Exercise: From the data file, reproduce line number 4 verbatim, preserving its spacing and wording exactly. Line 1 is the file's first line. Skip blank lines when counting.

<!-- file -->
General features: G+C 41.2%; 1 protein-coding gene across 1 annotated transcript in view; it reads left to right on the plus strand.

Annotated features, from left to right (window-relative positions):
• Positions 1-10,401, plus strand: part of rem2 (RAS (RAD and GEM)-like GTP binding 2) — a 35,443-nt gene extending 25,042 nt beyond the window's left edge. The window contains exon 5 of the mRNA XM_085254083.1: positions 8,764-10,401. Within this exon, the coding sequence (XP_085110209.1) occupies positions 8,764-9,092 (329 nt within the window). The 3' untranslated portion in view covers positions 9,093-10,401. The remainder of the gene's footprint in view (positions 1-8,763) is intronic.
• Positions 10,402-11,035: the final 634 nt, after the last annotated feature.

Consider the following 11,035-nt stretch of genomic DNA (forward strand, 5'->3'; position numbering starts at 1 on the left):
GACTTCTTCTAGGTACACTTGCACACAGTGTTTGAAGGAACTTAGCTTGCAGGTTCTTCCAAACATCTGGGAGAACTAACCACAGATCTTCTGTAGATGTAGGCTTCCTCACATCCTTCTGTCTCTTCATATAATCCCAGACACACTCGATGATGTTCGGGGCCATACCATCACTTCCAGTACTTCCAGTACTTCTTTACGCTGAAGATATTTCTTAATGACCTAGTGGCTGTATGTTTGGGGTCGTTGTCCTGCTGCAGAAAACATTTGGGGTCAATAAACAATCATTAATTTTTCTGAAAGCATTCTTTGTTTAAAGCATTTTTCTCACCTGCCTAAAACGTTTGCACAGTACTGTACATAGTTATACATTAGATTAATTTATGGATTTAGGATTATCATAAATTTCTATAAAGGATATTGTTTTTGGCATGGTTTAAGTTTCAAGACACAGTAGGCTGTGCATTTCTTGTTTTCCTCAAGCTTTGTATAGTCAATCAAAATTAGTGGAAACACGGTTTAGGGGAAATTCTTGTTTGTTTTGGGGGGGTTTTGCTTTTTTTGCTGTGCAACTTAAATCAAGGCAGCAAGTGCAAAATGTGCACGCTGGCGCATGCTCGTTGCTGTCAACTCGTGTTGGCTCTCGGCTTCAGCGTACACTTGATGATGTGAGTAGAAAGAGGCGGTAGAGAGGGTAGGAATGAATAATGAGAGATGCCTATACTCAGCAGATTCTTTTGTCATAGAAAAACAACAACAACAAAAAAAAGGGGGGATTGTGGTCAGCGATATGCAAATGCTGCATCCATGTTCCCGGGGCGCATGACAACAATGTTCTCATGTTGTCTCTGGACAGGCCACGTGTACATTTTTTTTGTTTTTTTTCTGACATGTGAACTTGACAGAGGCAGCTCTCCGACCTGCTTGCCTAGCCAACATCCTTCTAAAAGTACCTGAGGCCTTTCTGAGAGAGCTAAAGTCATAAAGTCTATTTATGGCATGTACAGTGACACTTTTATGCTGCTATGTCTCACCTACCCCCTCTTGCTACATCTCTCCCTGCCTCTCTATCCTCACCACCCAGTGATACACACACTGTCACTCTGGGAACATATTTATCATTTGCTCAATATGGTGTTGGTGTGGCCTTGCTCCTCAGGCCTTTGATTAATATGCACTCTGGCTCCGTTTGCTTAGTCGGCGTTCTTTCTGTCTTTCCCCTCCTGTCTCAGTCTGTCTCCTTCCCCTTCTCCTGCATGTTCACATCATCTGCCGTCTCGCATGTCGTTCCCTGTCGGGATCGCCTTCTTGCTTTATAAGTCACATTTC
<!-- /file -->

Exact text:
• Positions 10,402-11,035: the final 634 nt, after the last annotated feature.